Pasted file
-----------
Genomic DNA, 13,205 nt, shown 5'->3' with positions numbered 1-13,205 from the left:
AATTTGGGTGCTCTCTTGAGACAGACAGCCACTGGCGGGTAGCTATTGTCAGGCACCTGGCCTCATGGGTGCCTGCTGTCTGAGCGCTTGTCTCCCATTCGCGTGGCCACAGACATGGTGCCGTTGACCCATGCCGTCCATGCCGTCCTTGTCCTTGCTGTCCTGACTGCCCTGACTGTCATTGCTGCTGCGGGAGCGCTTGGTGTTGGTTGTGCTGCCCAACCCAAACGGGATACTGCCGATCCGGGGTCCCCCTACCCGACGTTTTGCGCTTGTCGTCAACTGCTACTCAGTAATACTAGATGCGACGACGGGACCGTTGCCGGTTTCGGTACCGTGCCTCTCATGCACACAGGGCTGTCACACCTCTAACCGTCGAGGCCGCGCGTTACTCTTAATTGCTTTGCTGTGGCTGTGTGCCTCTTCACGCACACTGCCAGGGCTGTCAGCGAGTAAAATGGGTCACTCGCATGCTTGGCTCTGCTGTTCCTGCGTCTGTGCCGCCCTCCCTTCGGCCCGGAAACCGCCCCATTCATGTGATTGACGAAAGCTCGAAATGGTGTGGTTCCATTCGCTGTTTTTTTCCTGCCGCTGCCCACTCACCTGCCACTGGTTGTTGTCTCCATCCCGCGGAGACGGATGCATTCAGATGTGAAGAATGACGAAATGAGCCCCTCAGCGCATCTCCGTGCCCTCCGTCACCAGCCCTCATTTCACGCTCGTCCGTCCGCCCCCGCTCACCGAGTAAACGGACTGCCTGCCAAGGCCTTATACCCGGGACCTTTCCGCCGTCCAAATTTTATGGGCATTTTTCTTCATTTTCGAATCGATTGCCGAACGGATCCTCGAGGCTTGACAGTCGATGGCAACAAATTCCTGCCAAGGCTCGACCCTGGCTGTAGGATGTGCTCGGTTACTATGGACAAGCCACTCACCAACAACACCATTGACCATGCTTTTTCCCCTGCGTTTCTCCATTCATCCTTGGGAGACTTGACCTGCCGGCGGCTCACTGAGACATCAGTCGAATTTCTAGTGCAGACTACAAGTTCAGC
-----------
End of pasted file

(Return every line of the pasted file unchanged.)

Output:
Genomic DNA, 13,205 nt, shown 5'->3' with positions numbered 1-13,205 from the left:
AATTTGGGTGCTCTCTTGAGACAGACAGCCACTGGCGGGTAGCTATTGTCAGGCACCTGGCCTCATGGGTGCCTGCTGTCTGAGCGCTTGTCTCCCATTCGCGTGGCCACAGACATGGTGCCGTTGACCCATGCCGTCCATGCCGTCCTTGTCCTTGCTGTCCTGACTGCCCTGACTGTCATTGCTGCTGCGGGAGCGCTTGGTGTTGGTTGTGCTGCCCAACCCAAACGGGATACTGCCGATCCGGGGTCCCCCTACCCGACGTTTTGCGCTTGTCGTCAACTGCTACTCAGTAATACTAGATGCGACGACGGGACCGTTGCCGGTTTCGGTACCGTGCCTCTCATGCACACAGGGCTGTCACACCTCTAACCGTCGAGGCCGCGCGTTACTCTTAATTGCTTTGCTGTGGCTGTGTGCCTCTTCACGCACACTGCCAGGGCTGTCAGCGAGTAAAATGGGTCACTCGCATGCTTGGCTCTGCTGTTCCTGCGTCTGTGCCGCCCTCCCTTCGGCCCGGAAACCGCCCCATTCATGTGATTGACGAAAGCTCGAAATGGTGTGGTTCCATTCGCTGTTTTTTTCCTGCCGCTGCCCACTCACCTGCCACTGGTTGTTGTCTCCATCCCGCGGAGACGGATGCATTCAGATGTGAAGAATGACGAAATGAGCCCCTCAGCGCATCTCCGTGCCCTCCGTCACCAGCCCTCATTTCACGCTCGTCCGTCCGCCCCCGCTCACCGAGTAAACGGACTGCCTGCCAAGGCCTTATACCCGGGACCTTTCCGCCGTCCAAATTTTATGGGCATTTTTCTTCATTTTCGAATCGATTGCCGAACGGATCCTCGAGGCTTGACAGTCGATGGCAACAAATTCCTGCCAAGGCTCGACCCTGGCTGTAGGATGTGCTCGGTTACTATGGACAAGCCACTCACCAACAACACCATTGACCATGCTTTTTCCCCTGCGTTTCTCCATTCATCCTTGGGAGACTTGACCTGCCGGCGGCTCACTGAGACATCAGTCGAATTTCTAGTGCAGACTACAAGTTCAGC